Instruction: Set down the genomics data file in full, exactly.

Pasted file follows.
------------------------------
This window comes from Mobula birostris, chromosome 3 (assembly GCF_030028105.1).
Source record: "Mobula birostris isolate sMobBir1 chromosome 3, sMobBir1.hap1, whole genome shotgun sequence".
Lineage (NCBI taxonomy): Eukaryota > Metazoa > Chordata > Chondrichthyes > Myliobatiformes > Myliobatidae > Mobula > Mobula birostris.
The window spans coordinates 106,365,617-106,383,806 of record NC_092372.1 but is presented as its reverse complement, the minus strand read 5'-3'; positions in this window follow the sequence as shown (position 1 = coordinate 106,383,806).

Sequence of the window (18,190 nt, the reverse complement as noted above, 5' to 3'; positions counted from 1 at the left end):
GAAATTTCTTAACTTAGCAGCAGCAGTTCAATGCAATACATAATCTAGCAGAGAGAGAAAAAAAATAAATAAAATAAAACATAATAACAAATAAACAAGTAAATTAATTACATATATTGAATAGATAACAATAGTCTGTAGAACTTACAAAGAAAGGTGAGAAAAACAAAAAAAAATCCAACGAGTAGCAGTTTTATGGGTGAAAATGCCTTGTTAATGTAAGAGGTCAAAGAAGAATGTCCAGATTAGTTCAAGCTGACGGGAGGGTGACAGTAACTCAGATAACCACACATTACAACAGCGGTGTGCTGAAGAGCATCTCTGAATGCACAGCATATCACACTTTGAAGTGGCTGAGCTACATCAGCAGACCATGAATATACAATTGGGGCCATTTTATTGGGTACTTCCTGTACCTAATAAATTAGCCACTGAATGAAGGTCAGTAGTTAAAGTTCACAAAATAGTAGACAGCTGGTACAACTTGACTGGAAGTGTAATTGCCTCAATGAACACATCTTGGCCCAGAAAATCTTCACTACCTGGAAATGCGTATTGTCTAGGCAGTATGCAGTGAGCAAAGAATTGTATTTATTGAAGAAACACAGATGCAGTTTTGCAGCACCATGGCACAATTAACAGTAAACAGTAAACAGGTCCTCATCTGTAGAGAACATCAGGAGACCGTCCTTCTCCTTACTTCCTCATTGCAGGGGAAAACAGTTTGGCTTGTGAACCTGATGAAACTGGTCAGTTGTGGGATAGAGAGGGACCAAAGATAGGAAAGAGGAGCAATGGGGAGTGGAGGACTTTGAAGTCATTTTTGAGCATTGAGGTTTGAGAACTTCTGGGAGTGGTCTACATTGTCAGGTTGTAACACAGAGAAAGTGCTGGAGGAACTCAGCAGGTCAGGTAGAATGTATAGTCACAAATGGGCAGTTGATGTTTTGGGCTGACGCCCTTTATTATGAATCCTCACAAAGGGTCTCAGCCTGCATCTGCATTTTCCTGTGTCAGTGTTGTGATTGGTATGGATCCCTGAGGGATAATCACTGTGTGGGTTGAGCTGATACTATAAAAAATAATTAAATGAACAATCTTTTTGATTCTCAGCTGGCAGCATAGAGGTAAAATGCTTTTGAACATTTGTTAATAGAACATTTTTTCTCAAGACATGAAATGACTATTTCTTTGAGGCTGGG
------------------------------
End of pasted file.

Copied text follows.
This window comes from Mobula birostris, chromosome 3 (assembly GCF_030028105.1).
Source record: "Mobula birostris isolate sMobBir1 chromosome 3, sMobBir1.hap1, whole genome shotgun sequence".
Lineage (NCBI taxonomy): Eukaryota > Metazoa > Chordata > Chondrichthyes > Myliobatiformes > Myliobatidae > Mobula > Mobula birostris.
The window spans coordinates 106,365,617-106,383,806 of record NC_092372.1 but is presented as its reverse complement, the minus strand read 5'-3'; positions in this window follow the sequence as shown (position 1 = coordinate 106,383,806).

Sequence of the window (18,190 nt, the reverse complement as noted above, 5' to 3'; positions counted from 1 at the left end):
GAAATTTCTTAACTTAGCAGCAGCAGTTCAATGCAATACATAATCTAGCAGAGAGAGAAAAAAAATAAATAAAATAAAACATAATAACAAATAAACAAGTAAATTAATTACATATATTGAATAGATAACAATAGTCTGTAGAACTTACAAAGAAAGGTGAGAAAAACAAAAAAAAATCCAACGAGTAGCAGTTTTATGGGTGAAAATGCCTTGTTAATGTAAGAGGTCAAAGAAGAATGTCCAGATTAGTTCAAGCTGACGGGAGGGTGACAGTAACTCAGATAACCACACATTACAACAGCGGTGTGCTGAAGAGCATCTCTGAATGCACAGCATATCACACTTTGAAGTGGCTGAGCTACATCAGCAGACCATGAATATACAATTGGGGCCATTTTATTGGGTACTTCCTGTACCTAATAAATTAGCCACTGAATGAAGGTCAGTAGTTAAAGTTCACAAAATAGTAGACAGCTGGTACAACTTGACTGGAAGTGTAATTGCCTCAATGAACACATCTTGGCCCAGAAAATCTTCACTACCTGGAAATGCGTATTGTCTAGGCAGTATGCAGTGAGCAAAGAATTGTATTTATTGAAGAAACACAGATGCAGTTTTGCAGCACCATGGCACAATTAACAGTAAACAGTAAACAGGTCCTCATCTGTAGAGAACATCAGGAGACCGTCCTTCTCCTTACTTCCTCATTGCAGGGGAAAACAGTTTGGCTTGTGAACCTGATGAAACTGGTCAGTTGTGGGATAGAGAGGGACCAAAGATAGGAAAGAGGAGCAATGGGGAGTGGAGGACTTTGAAGTCATTTTTGAGCATTGAGGTTTGAGAACTTCTGGGAGTGGTCTACATTGTCAGGTTGTAACACAGAGAAAGTGCTGGAGGAACTCAGCAGGTCAGGTAGAATGTATAGTCACAAATGGGCAGTTGATGTTTTGGGCTGACGCCCTTTATTATGAATCCTCACAAAGGGTCTCAGCCTGCATCTGCATTTTCCTGTGTCAGTGTTGTGATTGGTATGGATCCCTGAGGGATAATCACTGTGTGGGTTGAGCTGATACTATAAAAAATAATTAAATGAACAATCTTTTTGATTCTCAGCTGGCAGCATAGAGGTAAAATGCTTTTGAACATTTGTTAATAGAACATTTTTTCTCAAGACATGAAATGACTATTTCTTTGAGGCTGGG